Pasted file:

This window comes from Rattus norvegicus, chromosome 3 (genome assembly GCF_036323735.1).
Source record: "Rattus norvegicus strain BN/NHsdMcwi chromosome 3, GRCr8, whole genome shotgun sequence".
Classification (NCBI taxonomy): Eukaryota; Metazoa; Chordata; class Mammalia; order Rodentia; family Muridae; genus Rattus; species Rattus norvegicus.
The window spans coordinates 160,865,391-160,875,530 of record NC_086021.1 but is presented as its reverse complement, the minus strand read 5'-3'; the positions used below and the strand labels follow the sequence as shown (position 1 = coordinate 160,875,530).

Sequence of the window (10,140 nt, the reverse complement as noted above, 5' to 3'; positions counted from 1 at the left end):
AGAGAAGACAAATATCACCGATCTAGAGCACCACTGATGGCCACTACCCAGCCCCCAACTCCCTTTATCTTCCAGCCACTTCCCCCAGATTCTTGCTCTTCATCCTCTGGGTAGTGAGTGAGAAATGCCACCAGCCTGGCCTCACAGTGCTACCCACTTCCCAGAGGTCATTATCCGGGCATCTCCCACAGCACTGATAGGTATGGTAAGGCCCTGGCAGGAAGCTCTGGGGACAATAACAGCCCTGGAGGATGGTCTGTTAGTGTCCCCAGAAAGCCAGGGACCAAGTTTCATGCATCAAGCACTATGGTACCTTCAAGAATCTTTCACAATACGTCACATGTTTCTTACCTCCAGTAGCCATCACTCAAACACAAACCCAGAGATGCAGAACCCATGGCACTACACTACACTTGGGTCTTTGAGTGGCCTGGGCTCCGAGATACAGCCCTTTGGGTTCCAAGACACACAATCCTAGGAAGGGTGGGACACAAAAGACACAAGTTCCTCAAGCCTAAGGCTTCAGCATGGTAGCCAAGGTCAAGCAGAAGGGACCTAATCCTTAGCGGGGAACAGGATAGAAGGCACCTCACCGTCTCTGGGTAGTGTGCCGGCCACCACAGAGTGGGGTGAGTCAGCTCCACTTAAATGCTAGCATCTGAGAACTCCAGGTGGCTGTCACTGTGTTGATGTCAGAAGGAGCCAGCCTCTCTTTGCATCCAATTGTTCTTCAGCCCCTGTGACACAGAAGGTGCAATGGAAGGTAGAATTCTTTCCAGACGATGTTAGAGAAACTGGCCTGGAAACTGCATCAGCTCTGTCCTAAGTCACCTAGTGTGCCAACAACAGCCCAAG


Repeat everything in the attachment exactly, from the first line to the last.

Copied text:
This window comes from Rattus norvegicus, chromosome 3 (genome assembly GCF_036323735.1).
Source record: "Rattus norvegicus strain BN/NHsdMcwi chromosome 3, GRCr8, whole genome shotgun sequence".
Classification (NCBI taxonomy): Eukaryota; Metazoa; Chordata; class Mammalia; order Rodentia; family Muridae; genus Rattus; species Rattus norvegicus.
The window spans coordinates 160,865,391-160,875,530 of record NC_086021.1 but is presented as its reverse complement, the minus strand read 5'-3'; the positions used below and the strand labels follow the sequence as shown (position 1 = coordinate 160,875,530).

Sequence of the window (10,140 nt, the reverse complement as noted above, 5' to 3'; positions counted from 1 at the left end):
AGAGAAGACAAATATCACCGATCTAGAGCACCACTGATGGCCACTACCCAGCCCCCAACTCCCTTTATCTTCCAGCCACTTCCCCCAGATTCTTGCTCTTCATCCTCTGGGTAGTGAGTGAGAAATGCCACCAGCCTGGCCTCACAGTGCTACCCACTTCCCAGAGGTCATTATCCGGGCATCTCCCACAGCACTGATAGGTATGGTAAGGCCCTGGCAGGAAGCTCTGGGGACAATAACAGCCCTGGAGGATGGTCTGTTAGTGTCCCCAGAAAGCCAGGGACCAAGTTTCATGCATCAAGCACTATGGTACCTTCAAGAATCTTTCACAATACGTCACATGTTTCTTACCTCCAGTAGCCATCACTCAAACACAAACCCAGAGATGCAGAACCCATGGCACTACACTACACTTGGGTCTTTGAGTGGCCTGGGCTCCGAGATACAGCCCTTTGGGTTCCAAGACACACAATCCTAGGAAGGGTGGGACACAAAAGACACAAGTTCCTCAAGCCTAAGGCTTCAGCATGGTAGCCAAGGTCAAGCAGAAGGGACCTAATCCTTAGCGGGGAACAGGATAGAAGGCACCTCACCGTCTCTGGGTAGTGTGCCGGCCACCACAGAGTGGGGTGAGTCAGCTCCACTTAAATGCTAGCATCTGAGAACTCCAGGTGGCTGTCACTGTGTTGATGTCAGAAGGAGCCAGCCTCTCTTTGCATCCAATTGTTCTTCAGCCCCTGTGACACAGAAGGTGCAATGGAAGGTAGAATTCTTTCCAGACGATGTTAGAGAAACTGGCCTGGAAACTGCATCAGCTCTGTCCTAAGTCACCTAGTGTGCCAACAACAGCCCAAG